Campaign trail: Millions for media and farces on Facebook in Bulgaria’s elections
Spending on advertising in the media passed the million leva mark just a few days after the start of the official campaign period ahead of Bulgaria’s October 5 2014 early parliamentary elections, going by an analysis by NGO the Institute for Public Environment Development.
According to Bulgarian election law, media accepting adverts during the election campaign are supposed to give formal written notice to election authorities in advance about their tariffs and to disclose contracts for political advertising.
Initial indications, going by statements in recent days from the Council for Electronic Media, is that compliance with this is anything but complete.
On the basis of preliminary data, with the process of signing and announcing of contracts still ongoing, the Institute for Public Environment development said that by September 10, the dailies Trud and 24 Chassa were in the lead in ad revenue from the elections, at 318 279.
In the case of Trud and 24 Chassa, the number one spot in the ad revenue stakes was because of a contract with the Bulgarian Socialist Party worth a stated 166 666.66 leva.
The BSP is the biggest advertiser so far, at 430 286 leva. The populist Bulgaria Without Censorship (formed around former talk show host Nikolai Barekov and which, after spending the most on advertising in Bulgaria’s May European Parliament elections, won two out of Bulgaria’s 17 MEP seats) was currently at 262 107 leva, with former ruling axis partner the Movement for Rights and Freedoms so far has committed to 193 451 leva.
In second and third place, respectively, in advertising revenue from the October elections are Bulgaria’s two major commercial television stations, bTV (295 551 leva) and Nova Televizia (266 075 leva).
Others in the top 10 in ad revenue as of September 10 are Standart (106 804 leva), Presa (75 166 leva), Sega (53 333 leva), Bulgarian National Radio (9130 leva), Offnews (6993 leva) and jointly in ninthth place, Radio K2 and Mediapool (each 5000 leva).
In all, as of September 10, more than 1.2 million leva had been committed to party political advertising in the Bulgarian media, going by preliminary figures.
The Institute for Public Environment Development’s Antoaneta Tsoneva told Offnews that some of the largest media, most online media and some newspapers had not published their contracts with participants in the campaign, although advertorials already were to be seen.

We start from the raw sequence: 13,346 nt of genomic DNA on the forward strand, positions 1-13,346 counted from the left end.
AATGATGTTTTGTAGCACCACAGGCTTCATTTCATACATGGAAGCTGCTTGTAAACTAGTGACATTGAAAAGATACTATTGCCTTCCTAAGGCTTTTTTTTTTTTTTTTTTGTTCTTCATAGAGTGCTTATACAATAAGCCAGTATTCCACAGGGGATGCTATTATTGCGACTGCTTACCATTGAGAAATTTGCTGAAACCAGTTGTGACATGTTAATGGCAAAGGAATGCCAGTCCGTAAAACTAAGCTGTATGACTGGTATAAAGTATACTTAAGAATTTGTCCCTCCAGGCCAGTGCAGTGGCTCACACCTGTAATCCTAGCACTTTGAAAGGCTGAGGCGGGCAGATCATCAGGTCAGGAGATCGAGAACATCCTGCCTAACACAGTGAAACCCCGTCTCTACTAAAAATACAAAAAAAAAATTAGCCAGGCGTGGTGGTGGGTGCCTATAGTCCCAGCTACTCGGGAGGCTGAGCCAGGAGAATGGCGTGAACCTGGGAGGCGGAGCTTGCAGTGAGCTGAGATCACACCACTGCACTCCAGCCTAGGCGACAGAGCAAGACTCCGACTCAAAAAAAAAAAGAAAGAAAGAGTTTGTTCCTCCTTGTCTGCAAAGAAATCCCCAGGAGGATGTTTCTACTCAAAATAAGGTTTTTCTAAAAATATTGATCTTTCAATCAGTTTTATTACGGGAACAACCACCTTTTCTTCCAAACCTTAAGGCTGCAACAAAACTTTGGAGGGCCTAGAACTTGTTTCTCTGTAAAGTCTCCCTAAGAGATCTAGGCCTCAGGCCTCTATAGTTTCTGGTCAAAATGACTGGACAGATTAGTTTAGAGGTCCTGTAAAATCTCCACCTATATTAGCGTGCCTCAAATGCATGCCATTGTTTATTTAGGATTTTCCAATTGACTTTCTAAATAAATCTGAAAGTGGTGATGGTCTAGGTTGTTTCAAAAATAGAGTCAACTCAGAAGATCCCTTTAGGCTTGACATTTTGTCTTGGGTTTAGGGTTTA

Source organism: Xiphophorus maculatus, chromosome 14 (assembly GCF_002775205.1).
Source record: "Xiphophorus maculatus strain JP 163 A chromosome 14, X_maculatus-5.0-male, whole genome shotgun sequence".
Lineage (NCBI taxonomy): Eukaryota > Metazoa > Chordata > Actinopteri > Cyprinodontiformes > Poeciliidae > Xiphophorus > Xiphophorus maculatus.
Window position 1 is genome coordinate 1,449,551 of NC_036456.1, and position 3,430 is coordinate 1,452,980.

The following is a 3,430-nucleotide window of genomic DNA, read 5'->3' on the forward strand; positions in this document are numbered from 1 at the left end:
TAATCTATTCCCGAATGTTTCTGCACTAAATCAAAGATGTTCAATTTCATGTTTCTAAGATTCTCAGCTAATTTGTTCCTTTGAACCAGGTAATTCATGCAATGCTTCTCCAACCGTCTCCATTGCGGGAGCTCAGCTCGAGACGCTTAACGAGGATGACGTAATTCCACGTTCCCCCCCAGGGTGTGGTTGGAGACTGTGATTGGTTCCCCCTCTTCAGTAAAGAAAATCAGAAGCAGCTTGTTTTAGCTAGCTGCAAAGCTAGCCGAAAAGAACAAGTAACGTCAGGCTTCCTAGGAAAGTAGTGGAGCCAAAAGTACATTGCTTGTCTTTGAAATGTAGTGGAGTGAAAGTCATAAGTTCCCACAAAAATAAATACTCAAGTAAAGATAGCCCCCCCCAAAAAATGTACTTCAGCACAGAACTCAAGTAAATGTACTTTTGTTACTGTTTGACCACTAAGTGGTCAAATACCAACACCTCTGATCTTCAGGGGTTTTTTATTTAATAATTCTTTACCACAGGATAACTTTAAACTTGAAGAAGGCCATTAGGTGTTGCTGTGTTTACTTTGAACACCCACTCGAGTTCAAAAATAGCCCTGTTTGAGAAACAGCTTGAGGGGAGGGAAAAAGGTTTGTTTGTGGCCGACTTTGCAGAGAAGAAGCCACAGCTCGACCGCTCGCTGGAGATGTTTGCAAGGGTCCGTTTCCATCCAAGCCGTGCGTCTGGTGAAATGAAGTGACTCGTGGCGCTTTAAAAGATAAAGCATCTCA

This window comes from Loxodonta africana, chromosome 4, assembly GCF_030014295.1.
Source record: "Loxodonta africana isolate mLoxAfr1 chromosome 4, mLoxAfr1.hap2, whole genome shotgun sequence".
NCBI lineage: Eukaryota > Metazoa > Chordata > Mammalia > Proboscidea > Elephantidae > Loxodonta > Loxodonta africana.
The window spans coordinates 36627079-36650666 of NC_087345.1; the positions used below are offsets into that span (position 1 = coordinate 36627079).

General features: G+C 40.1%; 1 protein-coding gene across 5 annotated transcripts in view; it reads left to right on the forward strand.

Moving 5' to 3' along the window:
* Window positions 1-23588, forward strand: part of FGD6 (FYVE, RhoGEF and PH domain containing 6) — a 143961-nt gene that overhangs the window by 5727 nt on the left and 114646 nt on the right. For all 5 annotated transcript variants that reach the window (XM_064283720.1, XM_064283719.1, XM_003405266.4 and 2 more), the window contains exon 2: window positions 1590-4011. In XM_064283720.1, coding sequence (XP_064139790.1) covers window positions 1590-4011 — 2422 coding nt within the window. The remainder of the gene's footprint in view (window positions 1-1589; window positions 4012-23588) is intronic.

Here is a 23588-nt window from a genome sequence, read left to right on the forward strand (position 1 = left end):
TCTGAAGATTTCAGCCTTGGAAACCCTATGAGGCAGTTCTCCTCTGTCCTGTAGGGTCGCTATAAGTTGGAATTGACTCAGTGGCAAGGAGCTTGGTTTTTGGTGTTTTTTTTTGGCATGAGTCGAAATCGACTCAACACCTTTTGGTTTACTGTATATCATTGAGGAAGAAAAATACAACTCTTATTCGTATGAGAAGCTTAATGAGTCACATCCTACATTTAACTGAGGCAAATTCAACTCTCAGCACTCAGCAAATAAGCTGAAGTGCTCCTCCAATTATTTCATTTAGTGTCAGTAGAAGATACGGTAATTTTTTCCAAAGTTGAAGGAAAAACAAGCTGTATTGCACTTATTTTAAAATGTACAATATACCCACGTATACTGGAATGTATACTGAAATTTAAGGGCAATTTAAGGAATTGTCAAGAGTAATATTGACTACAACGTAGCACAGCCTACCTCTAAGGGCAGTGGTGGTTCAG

According to Tsoneva, newspapers “close to the family of Delyan Peevski” such as Monitor and Telegraf had given no information about tariffs and contracts.
On September 8, Council for Election Media head Georgi Lozanov said that paid media campaigns were less effective and did not shape new votes.
He expressed concern that the impact that the media had on the vote was weak while voting was influenced by vote-buying and the corporate-controlled vote.
Elsewhere in the media landscape, social networks in Bulgaria were abuzz with chat on September 11 when it emerged that a hitherto obscure political party registered in Bulgaria’s October elections, Political Change Now (Политическа Промяна Сега) had registered more than 233 000 “likes” on its Facebook page.
In a country with just 6.9 eligible voters, this was an astonishing feat, especially against a background of a recent poll by Alpha Research – arguably the most reliable polling agency in Bulgaria – not having mentioned the party.
The huge number of likes was news in particular to people who discovered that they had “liked” the page in spite of never having visited it nor having ever heard of the party.
A much copied-and-pasted and shared message alleged that an existing Facebook page had been renamed and used, and told people who supposedly had “liked” the party’s page that their names and avatars could be used in advertising the party. Throughout the day, the number of Facebook likes steadily dropped.
Similarly, in recent days a Facebook page emulating the name of the Protest Network, the group that emerged during Bulgaria’s June 2013 protests demanding the resignation of the Bulgarian Socialist Party-Movement for Rights and Freedoms government of the time, encouraged visitors to vote for a BSP candidate. The Protest Network was deeply irked by the emergence of the other page, which inserted a hashtag in front of the network’s name on the rival Facebook page.